In public policy (and life in general), addressing a dangerous risk is more cost-effective than fixing a problem after it emerges. Yet, most government spending is focused on reacting to problems rather than preventing them.
If one accepts the common Impact definition, then the present Impact discussions and case studies are vastly missing the point. We are focussed on the one small plant, that is pretty, in a massive forest of opportunity.
The truth is, a vast number of those who are invested in the stock market have very little understanding of what they're invested in. They rely on fund managers to buy and sell and only pay attention to whether their portfolio is going up or down.
My father was a 1960s-style left-wing academic quite critical of capitalism. We passed many ideas around our dinner table, but not one of them was the potential benefit of trade and business. Surprisingly, when I left home, it was precisely that idea that crept in sideways.
Businesses have become big players in the production of knowledge. Deloitte and PriceWaterhouse Coopers are exemplar powerhouses of social impact research.
The entire US economy is being held back by the economic limitations of 43.3 million Americans straddled by $1.2 trillion in debt constraining more productive consumption and investment choices.
Early adopters are consumers who aspire to own the newest gadget even if it means paying top price. When it came to a renewable energy plan for our home and automobiles, we were no exceptions.
Let's start with the question of what banks are for. They have the crucial role of determining what use is made of capital. This gives banks both a huge power and a huge responsibility.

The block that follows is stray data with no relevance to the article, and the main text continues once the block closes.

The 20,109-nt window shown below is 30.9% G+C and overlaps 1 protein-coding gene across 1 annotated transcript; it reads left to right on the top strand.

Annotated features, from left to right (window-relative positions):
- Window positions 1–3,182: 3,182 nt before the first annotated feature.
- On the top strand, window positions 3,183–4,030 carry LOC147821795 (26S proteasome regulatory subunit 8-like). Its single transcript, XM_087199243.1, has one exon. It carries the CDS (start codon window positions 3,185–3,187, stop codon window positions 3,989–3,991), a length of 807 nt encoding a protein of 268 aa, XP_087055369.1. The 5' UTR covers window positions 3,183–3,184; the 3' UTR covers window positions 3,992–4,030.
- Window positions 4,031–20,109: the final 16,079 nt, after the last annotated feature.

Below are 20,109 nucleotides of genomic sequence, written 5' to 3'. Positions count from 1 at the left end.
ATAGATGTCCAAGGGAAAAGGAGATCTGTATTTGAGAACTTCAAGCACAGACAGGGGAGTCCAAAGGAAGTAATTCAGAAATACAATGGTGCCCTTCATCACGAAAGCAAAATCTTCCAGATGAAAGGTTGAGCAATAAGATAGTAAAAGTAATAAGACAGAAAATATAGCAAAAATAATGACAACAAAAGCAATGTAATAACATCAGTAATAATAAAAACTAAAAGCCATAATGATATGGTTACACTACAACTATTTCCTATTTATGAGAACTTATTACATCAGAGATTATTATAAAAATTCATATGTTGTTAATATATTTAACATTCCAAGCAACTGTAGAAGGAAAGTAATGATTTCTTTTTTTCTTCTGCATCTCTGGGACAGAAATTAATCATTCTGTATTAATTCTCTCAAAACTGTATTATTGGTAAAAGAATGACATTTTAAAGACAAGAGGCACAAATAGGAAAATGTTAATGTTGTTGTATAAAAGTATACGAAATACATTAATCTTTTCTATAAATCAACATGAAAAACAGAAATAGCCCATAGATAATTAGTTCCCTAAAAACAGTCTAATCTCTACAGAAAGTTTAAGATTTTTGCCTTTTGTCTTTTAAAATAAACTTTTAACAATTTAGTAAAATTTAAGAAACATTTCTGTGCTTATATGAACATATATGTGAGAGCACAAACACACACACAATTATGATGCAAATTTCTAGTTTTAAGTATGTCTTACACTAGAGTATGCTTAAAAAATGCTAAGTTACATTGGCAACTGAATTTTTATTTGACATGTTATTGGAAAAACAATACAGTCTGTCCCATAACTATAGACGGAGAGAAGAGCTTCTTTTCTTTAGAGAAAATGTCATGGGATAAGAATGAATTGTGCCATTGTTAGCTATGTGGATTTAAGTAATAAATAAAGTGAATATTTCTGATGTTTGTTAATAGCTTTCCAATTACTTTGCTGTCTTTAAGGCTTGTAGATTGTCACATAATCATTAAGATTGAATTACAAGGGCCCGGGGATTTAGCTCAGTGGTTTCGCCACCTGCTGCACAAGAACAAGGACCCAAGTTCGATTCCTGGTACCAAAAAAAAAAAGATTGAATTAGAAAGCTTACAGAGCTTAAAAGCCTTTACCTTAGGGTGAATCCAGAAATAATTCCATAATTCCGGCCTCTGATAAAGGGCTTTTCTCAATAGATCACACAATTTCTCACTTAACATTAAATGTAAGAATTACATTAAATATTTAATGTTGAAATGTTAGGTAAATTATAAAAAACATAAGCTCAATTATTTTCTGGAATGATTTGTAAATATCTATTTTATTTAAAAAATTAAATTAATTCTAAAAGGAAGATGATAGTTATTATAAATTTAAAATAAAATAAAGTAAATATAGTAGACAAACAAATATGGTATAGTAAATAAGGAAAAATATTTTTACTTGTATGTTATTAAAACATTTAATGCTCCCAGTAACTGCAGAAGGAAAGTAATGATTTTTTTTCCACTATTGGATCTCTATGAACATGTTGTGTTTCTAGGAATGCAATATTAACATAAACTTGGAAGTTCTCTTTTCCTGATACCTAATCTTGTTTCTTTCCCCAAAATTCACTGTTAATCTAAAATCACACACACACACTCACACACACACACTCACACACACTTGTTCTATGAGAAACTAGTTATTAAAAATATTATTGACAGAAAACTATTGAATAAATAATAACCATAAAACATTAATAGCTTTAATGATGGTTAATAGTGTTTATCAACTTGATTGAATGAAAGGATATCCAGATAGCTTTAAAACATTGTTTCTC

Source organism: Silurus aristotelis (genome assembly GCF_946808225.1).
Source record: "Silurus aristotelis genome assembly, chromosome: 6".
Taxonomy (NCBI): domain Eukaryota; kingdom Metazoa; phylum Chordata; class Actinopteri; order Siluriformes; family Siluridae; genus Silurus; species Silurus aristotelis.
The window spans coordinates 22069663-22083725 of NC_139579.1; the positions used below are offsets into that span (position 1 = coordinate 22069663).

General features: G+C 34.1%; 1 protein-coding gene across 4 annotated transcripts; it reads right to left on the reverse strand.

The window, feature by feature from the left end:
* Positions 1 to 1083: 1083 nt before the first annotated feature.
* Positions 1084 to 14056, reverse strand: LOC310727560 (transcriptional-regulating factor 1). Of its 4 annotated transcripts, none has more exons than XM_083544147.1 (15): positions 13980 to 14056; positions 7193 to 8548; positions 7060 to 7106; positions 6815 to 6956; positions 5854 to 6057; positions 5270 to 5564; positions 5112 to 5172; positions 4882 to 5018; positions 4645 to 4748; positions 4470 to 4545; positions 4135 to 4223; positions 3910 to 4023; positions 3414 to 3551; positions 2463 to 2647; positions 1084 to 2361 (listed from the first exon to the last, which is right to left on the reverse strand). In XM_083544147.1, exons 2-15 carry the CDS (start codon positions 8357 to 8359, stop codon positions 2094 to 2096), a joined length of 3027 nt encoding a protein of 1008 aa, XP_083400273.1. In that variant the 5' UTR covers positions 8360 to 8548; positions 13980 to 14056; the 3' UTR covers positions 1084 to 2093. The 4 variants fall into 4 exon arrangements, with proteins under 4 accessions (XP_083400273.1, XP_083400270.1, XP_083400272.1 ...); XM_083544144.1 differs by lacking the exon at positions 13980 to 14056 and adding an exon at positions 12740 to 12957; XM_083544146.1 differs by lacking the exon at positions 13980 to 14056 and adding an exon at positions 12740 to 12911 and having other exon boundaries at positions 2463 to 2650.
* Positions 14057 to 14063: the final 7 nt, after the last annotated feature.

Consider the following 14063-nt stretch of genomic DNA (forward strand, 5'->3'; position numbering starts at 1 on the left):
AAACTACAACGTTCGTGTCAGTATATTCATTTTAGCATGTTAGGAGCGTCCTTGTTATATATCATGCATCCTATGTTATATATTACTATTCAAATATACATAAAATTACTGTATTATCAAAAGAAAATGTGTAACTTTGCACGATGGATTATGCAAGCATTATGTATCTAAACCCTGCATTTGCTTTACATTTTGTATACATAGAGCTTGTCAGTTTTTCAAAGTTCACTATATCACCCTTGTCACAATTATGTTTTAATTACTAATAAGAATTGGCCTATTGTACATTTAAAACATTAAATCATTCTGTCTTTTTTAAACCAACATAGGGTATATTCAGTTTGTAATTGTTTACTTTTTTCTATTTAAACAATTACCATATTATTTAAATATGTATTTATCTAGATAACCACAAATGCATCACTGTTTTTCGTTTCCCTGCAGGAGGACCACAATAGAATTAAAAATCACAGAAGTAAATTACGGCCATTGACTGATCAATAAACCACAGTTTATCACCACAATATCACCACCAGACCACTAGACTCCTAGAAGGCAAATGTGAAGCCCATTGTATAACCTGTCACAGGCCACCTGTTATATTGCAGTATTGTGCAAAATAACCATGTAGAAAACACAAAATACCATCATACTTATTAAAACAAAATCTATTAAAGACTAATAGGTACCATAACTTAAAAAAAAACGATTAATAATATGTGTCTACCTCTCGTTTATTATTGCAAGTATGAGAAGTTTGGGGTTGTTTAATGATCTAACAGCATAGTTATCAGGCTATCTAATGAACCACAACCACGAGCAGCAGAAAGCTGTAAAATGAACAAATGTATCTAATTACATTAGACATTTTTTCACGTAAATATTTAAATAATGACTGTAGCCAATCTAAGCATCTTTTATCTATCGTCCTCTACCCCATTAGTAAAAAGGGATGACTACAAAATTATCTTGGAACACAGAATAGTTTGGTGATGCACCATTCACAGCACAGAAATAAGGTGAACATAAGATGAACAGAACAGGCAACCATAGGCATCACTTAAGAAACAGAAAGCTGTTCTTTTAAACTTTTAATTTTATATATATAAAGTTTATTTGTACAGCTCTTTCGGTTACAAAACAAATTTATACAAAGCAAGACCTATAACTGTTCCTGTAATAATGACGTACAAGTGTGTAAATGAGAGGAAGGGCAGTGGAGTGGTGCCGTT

Last week, Jim Anderson of Bloomberg Philanthropies and Andrea Phillips of Goldman Sachs shared lessons from their investment in a social impact bond to reduce recidivism at Riker's Island.
It might be the new buzz word of investing, but leading investment advisors say impact investing is here to stay and what's more: it's a model that everyone should be participating in.
While we hoped this therapeutic program would have greater impact for youth, the social impact bond proved to be a highly useful tool.
As technology, human mobility, skills gap, resource scarcity and social issues transform the direction of global business, we cannot continue CSR as a "do good" quotient; we must now pursue and invest in impactful education as untapped possibilities.
According to a recent report by SFI, the total assets under management with a sustainable or responsible investment mandate is approximately 18 percent worldwide. This reflects a 929 percent increase since 1995. Investors are not only looking to eliminate negative impacts from their portfolio, they now want to make a positive impact with their dollars.
For many, Latin America is associated with a laundry list of negatives: drugs, corruption, gang violence and transnational crime. However, our new report Harnessing Social Impact Investing in Latin America, helps to dispel some of these myths.
A growing number of investors and philanthropists see that as a lost opportunity. What if you could put your investments to work in doing good, while still earning a decent financial return? That question is at the heart of a branch of socially responsible investing known as impact investing.
Both the triumphs and the growing pains of "impact investing" were on display in Oxford, England last week. Impact investing goes beyond the passive tactic of limiting investments to, say, companies that are green or that don't produce guns.